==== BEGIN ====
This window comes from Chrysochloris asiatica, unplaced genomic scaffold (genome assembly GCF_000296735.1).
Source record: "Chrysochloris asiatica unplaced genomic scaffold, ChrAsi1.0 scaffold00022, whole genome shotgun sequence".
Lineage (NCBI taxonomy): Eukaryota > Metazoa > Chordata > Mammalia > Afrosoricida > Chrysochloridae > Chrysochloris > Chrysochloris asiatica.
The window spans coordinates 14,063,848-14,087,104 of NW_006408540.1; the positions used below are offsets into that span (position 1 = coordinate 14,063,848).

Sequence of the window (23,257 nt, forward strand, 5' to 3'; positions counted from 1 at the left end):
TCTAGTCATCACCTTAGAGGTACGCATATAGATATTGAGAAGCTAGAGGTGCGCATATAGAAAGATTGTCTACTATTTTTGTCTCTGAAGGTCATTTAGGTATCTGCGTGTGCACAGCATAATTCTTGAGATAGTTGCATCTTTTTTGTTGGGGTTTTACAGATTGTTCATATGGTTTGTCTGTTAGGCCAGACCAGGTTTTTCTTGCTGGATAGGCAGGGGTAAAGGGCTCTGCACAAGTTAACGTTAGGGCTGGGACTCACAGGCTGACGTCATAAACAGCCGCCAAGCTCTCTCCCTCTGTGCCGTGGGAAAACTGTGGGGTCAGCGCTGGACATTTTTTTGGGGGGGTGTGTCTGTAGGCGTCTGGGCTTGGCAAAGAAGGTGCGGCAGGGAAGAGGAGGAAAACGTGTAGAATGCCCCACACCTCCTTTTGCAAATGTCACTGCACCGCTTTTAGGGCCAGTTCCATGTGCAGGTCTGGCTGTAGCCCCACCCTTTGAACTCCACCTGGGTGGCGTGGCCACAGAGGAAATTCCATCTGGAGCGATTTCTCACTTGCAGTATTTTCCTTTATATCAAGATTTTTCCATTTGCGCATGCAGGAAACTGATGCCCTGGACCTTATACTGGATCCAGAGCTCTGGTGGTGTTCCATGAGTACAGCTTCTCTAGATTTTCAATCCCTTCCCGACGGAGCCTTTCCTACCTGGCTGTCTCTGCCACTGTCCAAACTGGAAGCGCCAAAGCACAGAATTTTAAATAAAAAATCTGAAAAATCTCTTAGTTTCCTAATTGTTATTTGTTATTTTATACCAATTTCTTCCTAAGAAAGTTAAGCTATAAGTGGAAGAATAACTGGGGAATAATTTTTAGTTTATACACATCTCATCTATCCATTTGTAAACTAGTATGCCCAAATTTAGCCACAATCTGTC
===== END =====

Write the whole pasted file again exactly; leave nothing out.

This window comes from Chrysochloris asiatica, unplaced genomic scaffold (genome assembly GCF_000296735.1).
Source record: "Chrysochloris asiatica unplaced genomic scaffold, ChrAsi1.0 scaffold00022, whole genome shotgun sequence".
Lineage (NCBI taxonomy): Eukaryota > Metazoa > Chordata > Mammalia > Afrosoricida > Chrysochloridae > Chrysochloris > Chrysochloris asiatica.
The window spans coordinates 14,063,848-14,087,104 of NW_006408540.1; the positions used below are offsets into that span (position 1 = coordinate 14,063,848).

Sequence of the window (23,257 nt, forward strand, 5' to 3'; positions counted from 1 at the left end):
TCTAGTCATCACCTTAGAGGTACGCATATAGATATTGAGAAGCTAGAGGTGCGCATATAGAAAGATTGTCTACTATTTTTGTCTCTGAAGGTCATTTAGGTATCTGCGTGTGCACAGCATAATTCTTGAGATAGTTGCATCTTTTTTGTTGGGGTTTTACAGATTGTTCATATGGTTTGTCTGTTAGGCCAGACCAGGTTTTTCTTGCTGGATAGGCAGGGGTAAAGGGCTCTGCACAAGTTAACGTTAGGGCTGGGACTCACAGGCTGACGTCATAAACAGCCGCCAAGCTCTCTCCCTCTGTGCCGTGGGAAAACTGTGGGGTCAGCGCTGGACATTTTTTTGGGGGGGTGTGTCTGTAGGCGTCTGGGCTTGGCAAAGAAGGTGCGGCAGGGAAGAGGAGGAAAACGTGTAGAATGCCCCACACCTCCTTTTGCAAATGTCACTGCACCGCTTTTAGGGCCAGTTCCATGTGCAGGTCTGGCTGTAGCCCCACCCTTTGAACTCCACCTGGGTGGCGTGGCCACAGAGGAAATTCCATCTGGAGCGATTTCTCACTTGCAGTATTTTCCTTTATATCAAGATTTTTCCATTTGCGCATGCAGGAAACTGATGCCCTGGACCTTATACTGGATCCAGAGCTCTGGTGGTGTTCCATGAGTACAGCTTCTCTAGATTTTCAATCCCTTCCCGACGGAGCCTTTCCTACCTGGCTGTCTCTGCCACTGTCCAAACTGGAAGCGCCAAAGCACAGAATTTTAAATAAAAAATCTGAAAAATCTCTTAGTTTCCTAATTGTTATTTGTTATTTTATACCAATTTCTTCCTAAGAAAGTTAAGCTATAAGTGGAAGAATAACTGGGGAATAATTTTTAGTTTATACACATCTCATCTATCCATTTGTAAACTAGTATGCCCAAATTTAGCCACAATCTGTC